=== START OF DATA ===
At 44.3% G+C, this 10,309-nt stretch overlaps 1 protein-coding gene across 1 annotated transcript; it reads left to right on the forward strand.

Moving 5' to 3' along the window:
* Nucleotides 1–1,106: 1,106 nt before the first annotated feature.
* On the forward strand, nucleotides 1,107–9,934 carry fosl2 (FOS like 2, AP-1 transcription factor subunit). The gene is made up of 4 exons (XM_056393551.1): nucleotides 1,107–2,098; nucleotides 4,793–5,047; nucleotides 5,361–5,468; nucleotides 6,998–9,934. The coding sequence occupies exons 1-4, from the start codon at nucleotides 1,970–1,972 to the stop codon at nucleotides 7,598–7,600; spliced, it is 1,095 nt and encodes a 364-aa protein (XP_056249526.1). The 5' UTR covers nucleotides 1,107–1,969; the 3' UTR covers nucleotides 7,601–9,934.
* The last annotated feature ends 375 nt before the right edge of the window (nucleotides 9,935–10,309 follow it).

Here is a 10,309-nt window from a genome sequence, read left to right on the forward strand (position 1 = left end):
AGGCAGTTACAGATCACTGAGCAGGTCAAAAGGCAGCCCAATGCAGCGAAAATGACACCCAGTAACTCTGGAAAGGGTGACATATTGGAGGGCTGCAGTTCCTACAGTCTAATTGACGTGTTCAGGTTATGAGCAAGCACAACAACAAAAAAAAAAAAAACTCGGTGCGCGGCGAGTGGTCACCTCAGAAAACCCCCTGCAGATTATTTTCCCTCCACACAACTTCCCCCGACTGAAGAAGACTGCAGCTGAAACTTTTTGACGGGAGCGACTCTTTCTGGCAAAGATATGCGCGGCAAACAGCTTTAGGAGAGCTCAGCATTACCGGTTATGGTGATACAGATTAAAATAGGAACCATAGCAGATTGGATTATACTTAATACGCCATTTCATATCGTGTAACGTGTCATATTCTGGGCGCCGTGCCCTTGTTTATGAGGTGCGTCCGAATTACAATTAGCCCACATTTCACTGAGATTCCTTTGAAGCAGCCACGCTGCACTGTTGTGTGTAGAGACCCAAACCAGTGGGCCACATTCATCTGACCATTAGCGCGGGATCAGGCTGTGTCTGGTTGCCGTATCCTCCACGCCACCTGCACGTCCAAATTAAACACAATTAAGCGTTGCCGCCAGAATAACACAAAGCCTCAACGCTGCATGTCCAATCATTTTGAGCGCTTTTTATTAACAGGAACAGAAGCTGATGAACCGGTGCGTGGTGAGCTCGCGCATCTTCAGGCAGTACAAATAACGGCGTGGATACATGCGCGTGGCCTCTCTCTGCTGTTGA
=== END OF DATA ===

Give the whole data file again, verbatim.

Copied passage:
At 44.3% G+C, this 10,309-nt stretch overlaps 1 protein-coding gene across 1 annotated transcript; it reads left to right on the forward strand.

Moving 5' to 3' along the window:
* Nucleotides 1–1,106: 1,106 nt before the first annotated feature.
* On the forward strand, nucleotides 1,107–9,934 carry fosl2 (FOS like 2, AP-1 transcription factor subunit). The gene is made up of 4 exons (XM_056393551.1): nucleotides 1,107–2,098; nucleotides 4,793–5,047; nucleotides 5,361–5,468; nucleotides 6,998–9,934. The coding sequence occupies exons 1-4, from the start codon at nucleotides 1,970–1,972 to the stop codon at nucleotides 7,598–7,600; spliced, it is 1,095 nt and encodes a 364-aa protein (XP_056249526.1). The 5' UTR covers nucleotides 1,107–1,969; the 3' UTR covers nucleotides 7,601–9,934.
* The last annotated feature ends 375 nt before the right edge of the window (nucleotides 9,935–10,309 follow it).

Here is a 10,309-nt window from a genome sequence, read left to right on the forward strand (position 1 = left end):
AGGCAGTTACAGATCACTGAGCAGGTCAAAAGGCAGCCCAATGCAGCGAAAATGACACCCAGTAACTCTGGAAAGGGTGACATATTGGAGGGCTGCAGTTCCTACAGTCTAATTGACGTGTTCAGGTTATGAGCAAGCACAACAACAAAAAAAAAAAAAACTCGGTGCGCGGCGAGTGGTCACCTCAGAAAACCCCCTGCAGATTATTTTCCCTCCACACAACTTCCCCCGACTGAAGAAGACTGCAGCTGAAACTTTTTGACGGGAGCGACTCTTTCTGGCAAAGATATGCGCGGCAAACAGCTTTAGGAGAGCTCAGCATTACCGGTTATGGTGATACAGATTAAAATAGGAACCATAGCAGATTGGATTATACTTAATACGCCATTTCATATCGTGTAACGTGTCATATTCTGGGCGCCGTGCCCTTGTTTATGAGGTGCGTCCGAATTACAATTAGCCCACATTTCACTGAGATTCCTTTGAAGCAGCCACGCTGCACTGTTGTGTGTAGAGACCCAAACCAGTGGGCCACATTCATCTGACCATTAGCGCGGGATCAGGCTGTGTCTGGTTGCCGTATCCTCCACGCCACCTGCACGTCCAAATTAAACACAATTAAGCGTTGCCGCCAGAATAACACAAAGCCTCAACGCTGCATGTCCAATCATTTTGAGCGCTTTTTATTAACAGGAACAGAAGCTGATGAACCGGTGCGTGGTGAGCTCGCGCATCTTCAGGCAGTACAAATAACGGCGTGGATACATGCGCGTGGCCTCTCTCTGCTGTTGA